Torture. Moral issues aside, does it work?
You have a man in your care, with a fact in his head. Can you torture it out of him? Maybe. But he hates you, because you’re torturing him, so he might tell you the fact in an incomplete or misleading way. And couldn’t you have gotten the fact from him using another method? Consider Knightian uncertainty: you don’t know what you don’t know, and a well-treated prisoner might divulge additional facts that he didn’t have to. A tortured man never will.
Defenders of torture, of course, have a slam-dunk defense of their art: that it created David Bowie’s Station to Station.
It contains the greatest Bowie song ever (“Station to Station”), the greatest Bowie lyric ever (to be discussed), the greatest Bowie pop song ever (“Golden Years”) and the greatest opening chord on a Bowie song ever (Carlos Alomar’s Am7 on “Wild is the Wind”). I advise listening to this album soon and often. It’s amazing. But do be advised: it was created through torture.
It was created during a horrific period of Bowie’s life, where the drugs begin taking the man. Alone in a mansion in Benedict Canyon, Hollywood, he went insane. It’s all there in the biographies: storing his piss in jars, seeing UFOs, to see his spectral aura, exorcising Satan from his swimming pool, believing that the Rolling Stones were sending him messages in their album covers. Some of these might be myths, or embroideries on the truth. Bowie himself is no help. He says he doesn’t recall making Station to Station at all.
Did he create Station to Station? The album isn’t a pathetic drooling mess of needle injection sites and discarded cocaine twists, as most “druggie” albums. It sounds tight and professional, brightly mixed, with some of his best top melody singing. This is the work of a man at the peak of his power.
The title track is, well, a perfect song. It runs for ten minutes, and you want it to keep going. Train noises are heard, wandering across the stereo field. The train is moving, and we’re not on it. The blurring steel hammer disappears over the horizon, and a loping 2/2 alla breve vamp takes its place. It sounds tight and smouldering on the record, but gigantic live. One of the downsides of the whole Bowie-being-dead business is that he won’t ever play “Station to Station” again. Listeners are free to imagine him in their bedroom, miming to the song while wearing a dress, but somehow it’s not the same for me.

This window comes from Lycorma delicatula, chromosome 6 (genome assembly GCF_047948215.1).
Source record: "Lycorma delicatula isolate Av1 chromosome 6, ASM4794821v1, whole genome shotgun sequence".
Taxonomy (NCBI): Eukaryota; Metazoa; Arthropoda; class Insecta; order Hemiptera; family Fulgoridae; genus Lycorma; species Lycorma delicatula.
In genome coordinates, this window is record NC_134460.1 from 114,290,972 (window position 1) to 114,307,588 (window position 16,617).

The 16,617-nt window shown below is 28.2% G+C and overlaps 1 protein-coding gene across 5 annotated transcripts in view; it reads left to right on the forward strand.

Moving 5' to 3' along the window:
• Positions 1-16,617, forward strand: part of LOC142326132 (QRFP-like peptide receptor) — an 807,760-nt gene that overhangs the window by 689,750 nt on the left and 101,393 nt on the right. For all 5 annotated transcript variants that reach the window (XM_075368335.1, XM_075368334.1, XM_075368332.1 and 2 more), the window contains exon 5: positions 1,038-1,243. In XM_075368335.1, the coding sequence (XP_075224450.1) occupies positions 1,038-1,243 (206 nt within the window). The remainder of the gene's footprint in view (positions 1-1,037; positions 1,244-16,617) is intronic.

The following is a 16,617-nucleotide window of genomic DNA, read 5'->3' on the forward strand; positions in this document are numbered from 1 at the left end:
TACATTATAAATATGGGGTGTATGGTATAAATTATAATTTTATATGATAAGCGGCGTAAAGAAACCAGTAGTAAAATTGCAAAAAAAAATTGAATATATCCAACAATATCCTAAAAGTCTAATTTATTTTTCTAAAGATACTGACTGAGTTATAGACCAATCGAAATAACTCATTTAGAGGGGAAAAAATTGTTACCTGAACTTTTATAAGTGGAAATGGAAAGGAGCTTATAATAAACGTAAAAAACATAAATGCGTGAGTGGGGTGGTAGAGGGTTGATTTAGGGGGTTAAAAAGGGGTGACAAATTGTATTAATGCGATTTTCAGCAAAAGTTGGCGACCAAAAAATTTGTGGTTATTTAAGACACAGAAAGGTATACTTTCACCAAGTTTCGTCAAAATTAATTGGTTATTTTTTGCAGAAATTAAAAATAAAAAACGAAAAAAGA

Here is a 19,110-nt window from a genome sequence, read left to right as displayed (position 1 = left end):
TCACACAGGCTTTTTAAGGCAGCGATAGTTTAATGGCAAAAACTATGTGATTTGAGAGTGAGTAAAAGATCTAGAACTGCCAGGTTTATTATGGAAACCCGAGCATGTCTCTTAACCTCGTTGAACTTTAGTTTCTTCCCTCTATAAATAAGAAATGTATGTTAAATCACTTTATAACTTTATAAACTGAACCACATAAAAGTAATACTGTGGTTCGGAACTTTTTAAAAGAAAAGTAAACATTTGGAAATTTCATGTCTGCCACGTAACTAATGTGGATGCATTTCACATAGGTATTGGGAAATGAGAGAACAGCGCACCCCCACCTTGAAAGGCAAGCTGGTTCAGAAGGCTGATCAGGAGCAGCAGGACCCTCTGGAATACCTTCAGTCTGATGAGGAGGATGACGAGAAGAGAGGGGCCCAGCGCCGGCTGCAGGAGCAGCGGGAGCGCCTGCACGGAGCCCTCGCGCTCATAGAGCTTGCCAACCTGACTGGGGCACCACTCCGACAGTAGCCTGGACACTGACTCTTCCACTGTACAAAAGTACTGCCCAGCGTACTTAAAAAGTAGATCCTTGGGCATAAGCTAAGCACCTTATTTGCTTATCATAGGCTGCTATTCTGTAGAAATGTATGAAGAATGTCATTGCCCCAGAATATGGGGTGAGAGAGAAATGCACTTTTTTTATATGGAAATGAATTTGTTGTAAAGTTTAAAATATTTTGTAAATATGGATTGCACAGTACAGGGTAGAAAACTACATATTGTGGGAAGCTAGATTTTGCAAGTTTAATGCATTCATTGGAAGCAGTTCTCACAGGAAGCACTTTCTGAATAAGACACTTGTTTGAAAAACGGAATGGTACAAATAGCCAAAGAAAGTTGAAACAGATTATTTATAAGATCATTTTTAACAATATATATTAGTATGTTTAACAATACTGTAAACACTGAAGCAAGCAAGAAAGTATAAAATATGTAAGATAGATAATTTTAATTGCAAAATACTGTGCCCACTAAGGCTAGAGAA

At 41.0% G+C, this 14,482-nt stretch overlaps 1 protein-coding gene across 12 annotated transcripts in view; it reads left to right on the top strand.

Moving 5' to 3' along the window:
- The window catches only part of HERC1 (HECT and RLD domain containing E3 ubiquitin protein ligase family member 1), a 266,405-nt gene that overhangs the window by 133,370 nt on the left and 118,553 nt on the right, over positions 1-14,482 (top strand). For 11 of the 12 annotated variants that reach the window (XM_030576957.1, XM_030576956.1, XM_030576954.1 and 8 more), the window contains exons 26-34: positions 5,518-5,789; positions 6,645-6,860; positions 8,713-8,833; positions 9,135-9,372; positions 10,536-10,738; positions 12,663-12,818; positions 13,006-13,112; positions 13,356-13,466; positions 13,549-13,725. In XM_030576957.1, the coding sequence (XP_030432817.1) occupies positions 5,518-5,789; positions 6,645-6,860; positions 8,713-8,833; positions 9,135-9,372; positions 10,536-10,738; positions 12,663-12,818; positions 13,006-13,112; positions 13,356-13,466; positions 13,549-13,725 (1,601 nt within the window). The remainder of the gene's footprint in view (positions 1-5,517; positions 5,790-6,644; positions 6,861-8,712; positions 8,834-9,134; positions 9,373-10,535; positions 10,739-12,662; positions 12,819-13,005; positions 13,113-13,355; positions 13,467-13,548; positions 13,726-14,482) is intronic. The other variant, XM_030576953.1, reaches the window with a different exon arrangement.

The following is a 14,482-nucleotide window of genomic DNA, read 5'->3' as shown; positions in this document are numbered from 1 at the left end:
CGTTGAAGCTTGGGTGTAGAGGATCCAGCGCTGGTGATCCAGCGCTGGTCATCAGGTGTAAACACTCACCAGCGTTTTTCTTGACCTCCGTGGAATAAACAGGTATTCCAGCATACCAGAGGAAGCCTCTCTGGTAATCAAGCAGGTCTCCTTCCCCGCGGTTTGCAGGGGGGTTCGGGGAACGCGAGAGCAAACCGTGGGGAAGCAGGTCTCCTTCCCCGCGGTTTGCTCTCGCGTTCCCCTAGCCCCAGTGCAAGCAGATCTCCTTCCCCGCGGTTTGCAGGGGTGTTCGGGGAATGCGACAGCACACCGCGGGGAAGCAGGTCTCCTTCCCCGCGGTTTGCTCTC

Halfway through, the song erupts, blasting out lyrical and sonic incalescence. “Once there were mountains on mountains!” Cmaj, Dmaj, Emaj, Amaj, Emaj, F#min. The great lyrical moment happen here: “It’s not the side-effects of the cocaine! / I’m thinking that it must be love.” Listen to his difficult, strained delivery, and these two lines crackle with the energy of broken power cables. The world turns beneath him, mountains collapsing to rubble. Just for a moment, David Robert Jones from Brixton is Zeus, hurling thunderbolts. His mind sounds smashed to pieces, reassembled, but somehow stronger and purer than it was before. This signals the final shift in “Station to Station”. The band spins out of control, as if a life-rope’s been cut, and the remaining five minutes are spent in a long vamp built from repeated declamations of “it’s too late”.
Contrary to popular belief, Station to Station has other songs. “Golden Years” is an extremely catchy and well-realised single. The performances aren’t quite as tight as, say, Low (listening to the vocals in isolation reveals that he’s a bit loose with his timing) but the total effect is one of sublime perfection. “TVC15” and “Stay” are similar in tone: jittery, anxious, and funk-driven. “TVC15” is apparently based on a nightmare Iggy Pop had of a TV swallowing his girlfriend. “Stay” is Carlos Alomar earning his paycheck, featuring a jagging main riff with a ninth note thrown in there. The words of the chorus are near incomprehensible word salad: a good evocation of a man who has turned his mind into an MC Escher painting. “Wild is the Wind” ends the album on a plangent note. A jazz ballad, with a wonderful misty and distant feeling.
“He put all of his effort into his art” is a cliche vapid, but it takes on a darker shade: we’re not supposed to put all our effort into one thing. We’re supposed to have lives. We’re supposed to be normal.
I once read a French horror comic (I can’t remember the name) about a race car driver, with a special bond to his vehicle. With his fuel running out, and the great race of his career on the line, the vampiric car sucks his blood out of his veins and burns it, winning the race and hurling a corpse across the finish line. That sums up Station to Station. The stunning artistic heights were achieved at great personal cost to Bowie. It’s a thumbscrew and a rack on a vinyl LP.
Albums cathartic to artists are often dull to listeners, and this is the reverse: another Station to Station might have killed him. After making this album, Bowie fled Los Angeles. As if he himself was the demon in the mansion, and he’d performed his own exorcism.